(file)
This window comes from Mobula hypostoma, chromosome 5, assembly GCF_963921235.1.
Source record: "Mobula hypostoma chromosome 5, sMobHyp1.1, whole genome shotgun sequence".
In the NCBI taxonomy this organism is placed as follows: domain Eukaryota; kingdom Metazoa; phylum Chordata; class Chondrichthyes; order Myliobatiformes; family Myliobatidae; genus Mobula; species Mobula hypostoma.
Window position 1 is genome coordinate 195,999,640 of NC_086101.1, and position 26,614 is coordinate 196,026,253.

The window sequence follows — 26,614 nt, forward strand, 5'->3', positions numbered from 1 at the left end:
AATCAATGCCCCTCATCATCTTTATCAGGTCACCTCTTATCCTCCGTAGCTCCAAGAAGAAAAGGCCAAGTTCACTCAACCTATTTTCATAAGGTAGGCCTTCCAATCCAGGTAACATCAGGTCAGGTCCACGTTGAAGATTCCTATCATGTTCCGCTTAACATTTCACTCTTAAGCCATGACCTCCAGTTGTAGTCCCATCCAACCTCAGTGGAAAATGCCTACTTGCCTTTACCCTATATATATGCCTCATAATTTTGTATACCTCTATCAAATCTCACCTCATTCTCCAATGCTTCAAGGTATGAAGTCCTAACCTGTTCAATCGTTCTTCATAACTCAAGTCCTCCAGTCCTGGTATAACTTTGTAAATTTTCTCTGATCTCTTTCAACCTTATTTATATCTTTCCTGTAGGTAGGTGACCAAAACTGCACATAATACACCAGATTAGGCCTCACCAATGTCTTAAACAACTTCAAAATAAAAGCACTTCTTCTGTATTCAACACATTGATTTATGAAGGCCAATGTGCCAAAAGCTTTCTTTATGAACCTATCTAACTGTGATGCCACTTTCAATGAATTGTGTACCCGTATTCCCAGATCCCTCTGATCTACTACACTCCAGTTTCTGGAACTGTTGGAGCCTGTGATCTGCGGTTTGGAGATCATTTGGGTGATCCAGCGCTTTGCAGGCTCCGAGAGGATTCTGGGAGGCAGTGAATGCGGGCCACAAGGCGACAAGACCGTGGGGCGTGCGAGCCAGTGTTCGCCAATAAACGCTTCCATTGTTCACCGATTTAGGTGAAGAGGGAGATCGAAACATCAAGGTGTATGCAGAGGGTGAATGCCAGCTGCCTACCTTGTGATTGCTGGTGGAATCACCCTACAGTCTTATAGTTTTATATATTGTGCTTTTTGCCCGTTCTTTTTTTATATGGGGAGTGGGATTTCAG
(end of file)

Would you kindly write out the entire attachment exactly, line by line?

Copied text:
This window comes from Mobula hypostoma, chromosome 5, assembly GCF_963921235.1.
Source record: "Mobula hypostoma chromosome 5, sMobHyp1.1, whole genome shotgun sequence".
In the NCBI taxonomy this organism is placed as follows: domain Eukaryota; kingdom Metazoa; phylum Chordata; class Chondrichthyes; order Myliobatiformes; family Myliobatidae; genus Mobula; species Mobula hypostoma.
Window position 1 is genome coordinate 195,999,640 of NC_086101.1, and position 26,614 is coordinate 196,026,253.

The window sequence follows — 26,614 nt, forward strand, 5'->3', positions numbered from 1 at the left end:
AATCAATGCCCCTCATCATCTTTATCAGGTCACCTCTTATCCTCCGTAGCTCCAAGAAGAAAAGGCCAAGTTCACTCAACCTATTTTCATAAGGTAGGCCTTCCAATCCAGGTAACATCAGGTCAGGTCCACGTTGAAGATTCCTATCATGTTCCGCTTAACATTTCACTCTTAAGCCATGACCTCCAGTTGTAGTCCCATCCAACCTCAGTGGAAAATGCCTACTTGCCTTTACCCTATATATATGCCTCATAATTTTGTATACCTCTATCAAATCTCACCTCATTCTCCAATGCTTCAAGGTATGAAGTCCTAACCTGTTCAATCGTTCTTCATAACTCAAGTCCTCCAGTCCTGGTATAACTTTGTAAATTTTCTCTGATCTCTTTCAACCTTATTTATATCTTTCCTGTAGGTAGGTGACCAAAACTGCACATAATACACCAGATTAGGCCTCACCAATGTCTTAAACAACTTCAAAATAAAAGCACTTCTTCTGTATTCAACACATTGATTTATGAAGGCCAATGTGCCAAAAGCTTTCTTTATGAACCTATCTAACTGTGATGCCACTTTCAATGAATTGTGTACCCGTATTCCCAGATCCCTCTGATCTACTACACTCCAGTTTCTGGAACTGTTGGAGCCTGTGATCTGCGGTTTGGAGATCATTTGGGTGATCCAGCGCTTTGCAGGCTCCGAGAGGATTCTGGGAGGCAGTGAATGCGGGCCACAAGGCGACAAGACCGTGGGGCGTGCGAGCCAGTGTTCGCCAATAAACGCTTCCATTGTTCACCGATTTAGGTGAAGAGGGAGATCGAAACATCAAGGTGTATGCAGAGGGTGAATGCCAGCTGCCTACCTTGTGATTGCTGGTGGAATCACCCTACAGTCTTATAGTTTTATATATTGTGCTTTTTGCCCGTTCTTTTTTTATATGGGGAGTGGGATTTCAG